BEAT THE DEVIL. United Artists, 1954. Humphrey Bogart, Jennifer Jones, Gina Lollobrigida, Robert Morley, Peter Lorre, Edward Underdown, Ivor Barnard. Screenplay by Truman Capote and John Huston, based on the novel by James Helvick. Director: John Huston.

   A legendary mess. Scripted by Truman Capote, directed by John Huston, with a great cast that includes Humphrey Bogart, Jennifer Jones, Peter Lorre, Gina Lollobrigida and Robert Morley, and it’s still a dreadful muck-up time has not redeemed; something about a bunch of con men stuck in Italy trying to buy land in Africa, I think, but the plot doesn’t matter because it never really goes anywhere.

   There are some witty lines, but Huston always seems to be looking the other way when someone says them. Likewise the acting: some good turns by Morley, Lorre and Ivor Barnard as “the Galloping Major” but the characters are never defined well enough for us to be sure what the acting’s all about.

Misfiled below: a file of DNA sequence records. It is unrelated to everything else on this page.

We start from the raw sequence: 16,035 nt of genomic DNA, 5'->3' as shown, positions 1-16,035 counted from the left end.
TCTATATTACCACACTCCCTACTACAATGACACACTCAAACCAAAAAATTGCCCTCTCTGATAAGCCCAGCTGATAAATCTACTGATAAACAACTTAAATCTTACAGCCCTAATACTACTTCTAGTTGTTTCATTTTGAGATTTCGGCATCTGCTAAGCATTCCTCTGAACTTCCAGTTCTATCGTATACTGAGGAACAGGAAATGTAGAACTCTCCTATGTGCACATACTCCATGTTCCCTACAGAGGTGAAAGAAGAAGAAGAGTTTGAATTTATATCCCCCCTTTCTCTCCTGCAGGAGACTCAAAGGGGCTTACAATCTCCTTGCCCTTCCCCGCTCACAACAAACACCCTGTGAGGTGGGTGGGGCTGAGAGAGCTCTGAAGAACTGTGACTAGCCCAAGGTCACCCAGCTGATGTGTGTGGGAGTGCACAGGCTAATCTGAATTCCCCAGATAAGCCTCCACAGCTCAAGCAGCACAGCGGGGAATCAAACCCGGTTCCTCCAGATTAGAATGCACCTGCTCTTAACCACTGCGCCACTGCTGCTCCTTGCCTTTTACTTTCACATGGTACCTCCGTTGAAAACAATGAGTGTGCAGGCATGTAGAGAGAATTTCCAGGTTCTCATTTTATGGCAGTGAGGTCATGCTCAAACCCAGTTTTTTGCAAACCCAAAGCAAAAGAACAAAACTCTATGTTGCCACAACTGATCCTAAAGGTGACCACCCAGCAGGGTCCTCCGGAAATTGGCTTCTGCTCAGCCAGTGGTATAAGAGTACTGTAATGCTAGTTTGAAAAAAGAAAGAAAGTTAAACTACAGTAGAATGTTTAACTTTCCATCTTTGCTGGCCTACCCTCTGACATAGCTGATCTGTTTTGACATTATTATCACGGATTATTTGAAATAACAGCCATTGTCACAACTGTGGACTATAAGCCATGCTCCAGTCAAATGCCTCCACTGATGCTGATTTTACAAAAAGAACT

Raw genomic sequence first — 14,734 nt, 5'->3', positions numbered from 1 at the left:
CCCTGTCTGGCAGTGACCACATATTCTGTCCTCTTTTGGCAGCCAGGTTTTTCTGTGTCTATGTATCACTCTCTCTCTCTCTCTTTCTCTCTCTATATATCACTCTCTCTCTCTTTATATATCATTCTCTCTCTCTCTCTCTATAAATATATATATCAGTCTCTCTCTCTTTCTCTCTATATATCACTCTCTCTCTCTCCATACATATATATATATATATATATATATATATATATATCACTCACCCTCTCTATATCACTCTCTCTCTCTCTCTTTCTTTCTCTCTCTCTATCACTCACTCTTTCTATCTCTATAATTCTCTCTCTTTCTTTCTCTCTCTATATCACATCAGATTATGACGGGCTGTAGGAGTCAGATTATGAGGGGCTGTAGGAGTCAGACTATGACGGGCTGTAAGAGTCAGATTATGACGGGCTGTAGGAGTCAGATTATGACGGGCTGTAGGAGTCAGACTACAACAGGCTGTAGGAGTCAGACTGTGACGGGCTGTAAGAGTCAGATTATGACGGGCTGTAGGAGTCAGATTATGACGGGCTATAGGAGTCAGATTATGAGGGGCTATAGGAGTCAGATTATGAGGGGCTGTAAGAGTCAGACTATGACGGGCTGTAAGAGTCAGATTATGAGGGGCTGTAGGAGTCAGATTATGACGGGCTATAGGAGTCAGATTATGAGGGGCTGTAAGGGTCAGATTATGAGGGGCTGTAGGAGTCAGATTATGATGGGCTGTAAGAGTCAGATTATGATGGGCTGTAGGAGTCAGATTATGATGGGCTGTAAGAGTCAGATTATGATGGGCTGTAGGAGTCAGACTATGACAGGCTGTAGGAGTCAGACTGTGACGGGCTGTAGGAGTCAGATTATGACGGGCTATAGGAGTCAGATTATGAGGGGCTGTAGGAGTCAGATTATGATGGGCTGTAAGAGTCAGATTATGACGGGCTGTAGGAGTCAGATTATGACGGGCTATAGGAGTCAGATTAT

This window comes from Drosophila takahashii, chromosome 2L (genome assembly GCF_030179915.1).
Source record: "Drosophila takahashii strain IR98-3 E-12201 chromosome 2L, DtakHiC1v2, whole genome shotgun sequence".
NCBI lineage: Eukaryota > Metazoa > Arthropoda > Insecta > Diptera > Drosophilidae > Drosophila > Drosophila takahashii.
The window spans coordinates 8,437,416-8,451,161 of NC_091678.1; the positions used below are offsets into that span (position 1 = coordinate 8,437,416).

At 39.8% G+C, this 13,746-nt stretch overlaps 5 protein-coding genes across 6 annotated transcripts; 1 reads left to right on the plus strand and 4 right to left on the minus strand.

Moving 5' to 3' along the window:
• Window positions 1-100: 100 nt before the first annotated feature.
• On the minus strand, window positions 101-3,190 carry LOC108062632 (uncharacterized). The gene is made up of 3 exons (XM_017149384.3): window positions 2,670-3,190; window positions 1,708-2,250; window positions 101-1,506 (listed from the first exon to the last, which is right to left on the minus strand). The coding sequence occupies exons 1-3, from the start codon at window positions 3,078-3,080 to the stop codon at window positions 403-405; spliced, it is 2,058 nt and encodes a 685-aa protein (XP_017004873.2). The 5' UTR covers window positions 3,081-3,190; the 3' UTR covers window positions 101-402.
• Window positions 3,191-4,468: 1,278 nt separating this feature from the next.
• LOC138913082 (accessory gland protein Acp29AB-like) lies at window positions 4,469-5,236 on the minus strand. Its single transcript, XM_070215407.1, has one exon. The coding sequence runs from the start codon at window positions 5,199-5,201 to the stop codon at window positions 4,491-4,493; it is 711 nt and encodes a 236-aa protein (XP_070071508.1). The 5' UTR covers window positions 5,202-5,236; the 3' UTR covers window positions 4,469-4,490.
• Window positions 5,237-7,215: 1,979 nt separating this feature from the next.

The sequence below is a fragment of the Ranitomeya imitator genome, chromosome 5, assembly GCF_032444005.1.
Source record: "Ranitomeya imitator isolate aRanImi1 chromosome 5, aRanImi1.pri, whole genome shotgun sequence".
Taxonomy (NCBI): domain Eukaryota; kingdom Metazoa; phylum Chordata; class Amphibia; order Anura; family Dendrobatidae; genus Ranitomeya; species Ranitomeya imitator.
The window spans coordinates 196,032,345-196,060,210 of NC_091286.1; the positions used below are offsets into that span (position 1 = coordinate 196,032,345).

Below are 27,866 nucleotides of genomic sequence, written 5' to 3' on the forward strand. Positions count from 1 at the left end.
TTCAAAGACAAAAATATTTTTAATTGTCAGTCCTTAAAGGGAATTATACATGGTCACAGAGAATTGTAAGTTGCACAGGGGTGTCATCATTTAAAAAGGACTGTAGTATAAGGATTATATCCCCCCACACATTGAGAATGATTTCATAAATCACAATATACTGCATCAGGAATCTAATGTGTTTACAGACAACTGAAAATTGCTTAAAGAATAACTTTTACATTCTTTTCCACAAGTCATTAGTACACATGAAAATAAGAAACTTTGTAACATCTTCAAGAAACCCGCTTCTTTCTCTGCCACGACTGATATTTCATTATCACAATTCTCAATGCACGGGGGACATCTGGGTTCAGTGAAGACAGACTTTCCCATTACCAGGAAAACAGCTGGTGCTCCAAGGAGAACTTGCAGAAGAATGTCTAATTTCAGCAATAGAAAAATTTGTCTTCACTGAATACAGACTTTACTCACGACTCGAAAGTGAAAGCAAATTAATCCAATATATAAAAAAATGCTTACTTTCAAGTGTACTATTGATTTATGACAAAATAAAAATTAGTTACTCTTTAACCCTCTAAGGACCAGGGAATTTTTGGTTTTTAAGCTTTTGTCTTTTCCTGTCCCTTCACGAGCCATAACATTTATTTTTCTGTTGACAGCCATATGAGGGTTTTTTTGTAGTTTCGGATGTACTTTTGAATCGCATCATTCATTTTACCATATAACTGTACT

Worst of all is Humphrey Bogart. It’s hard for a life-long Bogie-man like me to say it, but he’s dreadful here. Already cancer-stricken at 54, in ill-fitting wigs and gaudy clothes, he looks like an aging queen tarted up for one last night out with the boys.

   Bogie expressed some doubts about the project at the time, and it shows in his performance; at the heart of Devil we need the relaxed, self-assured leading man of Casablanca and The Big Sleep, but what we get is a nervous icon walking through the movie like an old man trying to cross a busy street.

   By the way, I’m always fond of reading the source books that notable movies were made from, so I looked up James Helvick’s novel Beat the Devil on the internet. The cheapest copy I found was $200, and if anyone wants to send me a copy, feel free.